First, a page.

Mission of Burma and Challenger
Love hurts, but rock and roll can put you in the hospital. Take, for instance, Roger Miller of Boston's praised-to-high-hell Mission of Burma. Being one of the loudest bands of the original post-punk era was enough to blow out his eardrums, and the resulting tinnitus was a major factor in the band's breakup in 1983. What the fuck do you expect? Guitars are loud. Rock is hazardous.
Now, over two decades since the last blip on its EKG, Burma is back with ONoffON, the group's highly touted reunion album. People were falling all over themselves a couple years ago to catch one of the few comeback shows that Miller and company graced the U.S. with. Apparently, Miller now wears big, clunky, firing-range headphones when he plays. For all of this album's yawn-stuffed riffs and laggardly beats, though, he might as well hobble out on stage with a walker. Mission of Burma in its prime was unstoppable -- a wall of sound, a beast of the jungle, a font of brute, anthemic force that housed veins of artsy sentiment and delicate melody within its dense, feedback-toughened hide. But ONoffON is, well, an on-again, off-again affair. The sound is classic Burma, but it's predictably cleaner and clearer. There's meat on a few of these tracks -- the muscular "Hunt Again" is a prime example -- but instead of flexing, it just sort of hangs off the bone. Then there's downright embarrassing stuff like "Fever Moon," wherein Miller grumbles like someone's crabby, bedridden uncle, "Am I hot? Am I cold? When did this fever take hold?" Nurse!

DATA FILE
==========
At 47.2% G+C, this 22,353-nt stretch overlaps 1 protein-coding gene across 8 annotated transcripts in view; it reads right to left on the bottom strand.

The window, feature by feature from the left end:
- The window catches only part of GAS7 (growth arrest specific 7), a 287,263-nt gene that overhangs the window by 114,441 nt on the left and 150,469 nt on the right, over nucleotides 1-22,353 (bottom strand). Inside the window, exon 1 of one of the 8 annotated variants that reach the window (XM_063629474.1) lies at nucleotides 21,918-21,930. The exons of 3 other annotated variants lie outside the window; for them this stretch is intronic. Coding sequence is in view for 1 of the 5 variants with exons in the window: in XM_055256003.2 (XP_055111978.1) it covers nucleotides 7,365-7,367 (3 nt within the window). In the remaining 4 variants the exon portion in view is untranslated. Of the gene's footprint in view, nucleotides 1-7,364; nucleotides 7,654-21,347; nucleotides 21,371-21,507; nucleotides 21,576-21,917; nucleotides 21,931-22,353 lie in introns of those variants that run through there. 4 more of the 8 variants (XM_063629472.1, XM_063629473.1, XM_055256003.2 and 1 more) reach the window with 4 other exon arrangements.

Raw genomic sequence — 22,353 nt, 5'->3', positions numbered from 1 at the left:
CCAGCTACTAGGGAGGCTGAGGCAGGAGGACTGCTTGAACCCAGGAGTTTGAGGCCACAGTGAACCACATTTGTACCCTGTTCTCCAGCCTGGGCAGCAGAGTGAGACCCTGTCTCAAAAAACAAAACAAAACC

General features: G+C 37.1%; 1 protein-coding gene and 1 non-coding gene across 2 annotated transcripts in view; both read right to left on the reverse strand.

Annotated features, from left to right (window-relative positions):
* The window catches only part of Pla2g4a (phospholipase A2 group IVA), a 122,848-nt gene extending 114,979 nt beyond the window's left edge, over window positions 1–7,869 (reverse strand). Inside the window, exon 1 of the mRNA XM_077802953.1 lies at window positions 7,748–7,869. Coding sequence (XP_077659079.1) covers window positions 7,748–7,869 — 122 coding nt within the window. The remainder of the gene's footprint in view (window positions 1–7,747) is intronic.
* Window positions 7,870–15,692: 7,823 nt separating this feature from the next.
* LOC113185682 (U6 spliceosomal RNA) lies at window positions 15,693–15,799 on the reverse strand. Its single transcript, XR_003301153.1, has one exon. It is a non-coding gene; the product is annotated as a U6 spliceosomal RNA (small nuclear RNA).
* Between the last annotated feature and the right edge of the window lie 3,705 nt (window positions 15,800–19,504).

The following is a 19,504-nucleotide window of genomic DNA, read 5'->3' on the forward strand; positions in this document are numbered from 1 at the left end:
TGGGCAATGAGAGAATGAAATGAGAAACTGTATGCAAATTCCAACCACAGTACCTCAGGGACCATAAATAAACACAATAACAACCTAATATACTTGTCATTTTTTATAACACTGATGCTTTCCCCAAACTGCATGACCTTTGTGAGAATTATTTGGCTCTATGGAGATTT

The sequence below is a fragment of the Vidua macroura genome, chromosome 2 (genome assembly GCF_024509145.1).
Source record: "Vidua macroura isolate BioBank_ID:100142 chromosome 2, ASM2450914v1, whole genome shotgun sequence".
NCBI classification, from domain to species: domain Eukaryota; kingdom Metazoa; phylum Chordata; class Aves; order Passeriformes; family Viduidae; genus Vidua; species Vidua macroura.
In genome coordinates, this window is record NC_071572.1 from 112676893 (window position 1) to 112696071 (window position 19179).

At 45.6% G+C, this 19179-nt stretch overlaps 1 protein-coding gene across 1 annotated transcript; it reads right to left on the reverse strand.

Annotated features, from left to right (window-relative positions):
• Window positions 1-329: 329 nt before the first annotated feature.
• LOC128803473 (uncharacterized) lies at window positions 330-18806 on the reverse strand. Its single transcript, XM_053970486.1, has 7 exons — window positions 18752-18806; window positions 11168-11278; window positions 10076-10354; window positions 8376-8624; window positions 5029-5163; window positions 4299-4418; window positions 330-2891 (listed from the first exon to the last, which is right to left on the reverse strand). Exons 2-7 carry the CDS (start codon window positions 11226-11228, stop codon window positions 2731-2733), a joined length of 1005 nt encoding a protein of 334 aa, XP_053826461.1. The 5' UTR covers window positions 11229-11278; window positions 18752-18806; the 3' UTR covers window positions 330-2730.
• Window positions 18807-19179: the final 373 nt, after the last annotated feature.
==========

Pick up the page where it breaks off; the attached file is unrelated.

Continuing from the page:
Also recently laid up with a new album and fresh injuries is Chicago's Challenger. The group's guitarist, Dave Laney (who, with bassist Al Burian, is also a member of the esteemed post-hardcore outfit Milemarker), fractured his collarbone recently when he was hit by a truck while working his day job as a bike messenger. How was this caused by playing underground rock? Well, if Laney were in some shitty band that sounded like Dashboard Confessional, he wouldn't have been working as a bike messenger to pay his bills, would he? Instead, Challenger's music is a mass of broken angles and contorted riffs as exacting as its main inspiration: Mission of Burma. But where ONoffON has some tunes but no power, Give People What They Want in Lethal Doses has the power but not the tunes. With fresh wounds and a moniker nicked from a blown-up space shuttle, you'd expect Challenger to make some pretty tough music -- which it does. Unfortunately, brawn alone can't get this album off the launch pad. Give People harvests the husk from vintage Burma but not much of the heart, not knowing how to transmute the purity and consistency of Miller and company's past work into anything but a monotone. Sadly, neither does Miller anymore. It's one thing to triumph in the face of bruises, illnesses, ass-whippings and scar tissue, and another to merely survive. Let that be a lesson: That which does not kill you won't necessarily make you stronger -- or rock any harder.
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